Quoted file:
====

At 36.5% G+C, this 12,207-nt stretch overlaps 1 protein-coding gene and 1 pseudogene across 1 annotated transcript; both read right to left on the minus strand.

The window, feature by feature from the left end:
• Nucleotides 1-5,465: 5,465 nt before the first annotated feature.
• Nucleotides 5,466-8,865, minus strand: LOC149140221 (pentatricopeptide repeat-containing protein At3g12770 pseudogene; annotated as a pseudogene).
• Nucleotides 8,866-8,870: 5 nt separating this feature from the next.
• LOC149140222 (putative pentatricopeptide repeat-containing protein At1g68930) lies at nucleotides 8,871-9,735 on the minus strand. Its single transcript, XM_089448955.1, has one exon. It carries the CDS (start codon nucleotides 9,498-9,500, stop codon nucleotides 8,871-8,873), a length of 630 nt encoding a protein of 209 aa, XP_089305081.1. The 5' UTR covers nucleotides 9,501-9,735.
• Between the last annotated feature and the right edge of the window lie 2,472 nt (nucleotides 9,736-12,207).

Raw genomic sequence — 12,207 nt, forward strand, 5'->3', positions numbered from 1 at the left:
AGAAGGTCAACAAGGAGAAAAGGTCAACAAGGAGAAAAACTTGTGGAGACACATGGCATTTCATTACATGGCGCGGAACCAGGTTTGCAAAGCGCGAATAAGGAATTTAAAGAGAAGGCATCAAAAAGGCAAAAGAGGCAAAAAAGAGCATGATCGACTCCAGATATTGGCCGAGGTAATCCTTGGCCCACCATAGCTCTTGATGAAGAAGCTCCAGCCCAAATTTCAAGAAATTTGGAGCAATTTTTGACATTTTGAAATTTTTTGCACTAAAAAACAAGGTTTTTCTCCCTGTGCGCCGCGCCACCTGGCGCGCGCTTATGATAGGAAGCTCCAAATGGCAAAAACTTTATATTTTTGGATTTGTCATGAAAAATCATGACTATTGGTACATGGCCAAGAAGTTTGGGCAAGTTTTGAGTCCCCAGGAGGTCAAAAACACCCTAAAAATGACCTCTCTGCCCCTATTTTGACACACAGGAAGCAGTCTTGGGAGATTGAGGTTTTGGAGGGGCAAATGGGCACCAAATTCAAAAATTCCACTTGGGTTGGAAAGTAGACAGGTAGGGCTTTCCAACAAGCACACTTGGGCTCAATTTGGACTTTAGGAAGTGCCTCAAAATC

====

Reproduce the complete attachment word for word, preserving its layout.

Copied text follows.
At 36.5% G+C, this 12,207-nt stretch overlaps 1 protein-coding gene and 1 pseudogene across 1 annotated transcript; both read right to left on the minus strand.

The window, feature by feature from the left end:
• Nucleotides 1-5,465: 5,465 nt before the first annotated feature.
• Nucleotides 5,466-8,865, minus strand: LOC149140221 (pentatricopeptide repeat-containing protein At3g12770 pseudogene; annotated as a pseudogene).
• Nucleotides 8,866-8,870: 5 nt separating this feature from the next.
• LOC149140222 (putative pentatricopeptide repeat-containing protein At1g68930) lies at nucleotides 8,871-9,735 on the minus strand. Its single transcript, XM_089448955.1, has one exon. It carries the CDS (start codon nucleotides 9,498-9,500, stop codon nucleotides 8,871-8,873), a length of 630 nt encoding a protein of 209 aa, XP_089305081.1. The 5' UTR covers nucleotides 9,501-9,735.
• Between the last annotated feature and the right edge of the window lie 2,472 nt (nucleotides 9,736-12,207).

Raw genomic sequence — 12,207 nt, forward strand, 5'->3', positions numbered from 1 at the left:
AGAAGGTCAACAAGGAGAAAAGGTCAACAAGGAGAAAAACTTGTGGAGACACATGGCATTTCATTACATGGCGCGGAACCAGGTTTGCAAAGCGCGAATAAGGAATTTAAAGAGAAGGCATCAAAAAGGCAAAAGAGGCAAAAAAGAGCATGATCGACTCCAGATATTGGCCGAGGTAATCCTTGGCCCACCATAGCTCTTGATGAAGAAGCTCCAGCCCAAATTTCAAGAAATTTGGAGCAATTTTTGACATTTTGAAATTTTTTGCACTAAAAAACAAGGTTTTTCTCCCTGTGCGCCGCGCCACCTGGCGCGCGCTTATGATAGGAAGCTCCAAATGGCAAAAACTTTATATTTTTGGATTTGTCATGAAAAATCATGACTATTGGTACATGGCCAAGAAGTTTGGGCAAGTTTTGAGTCCCCAGGAGGTCAAAAACACCCTAAAAATGACCTCTCTGCCCCTATTTTGACACACAGGAAGCAGTCTTGGGAGATTGAGGTTTTGGAGGGGCAAATGGGCACCAAATTCAAAAATTCCACTTGGGTTGGAAAGTAGACAGGTAGGGCTTTCCAACAAGCACACTTGGGCTCAATTTGGACTTTAGGAAGTGCCTCAAAATC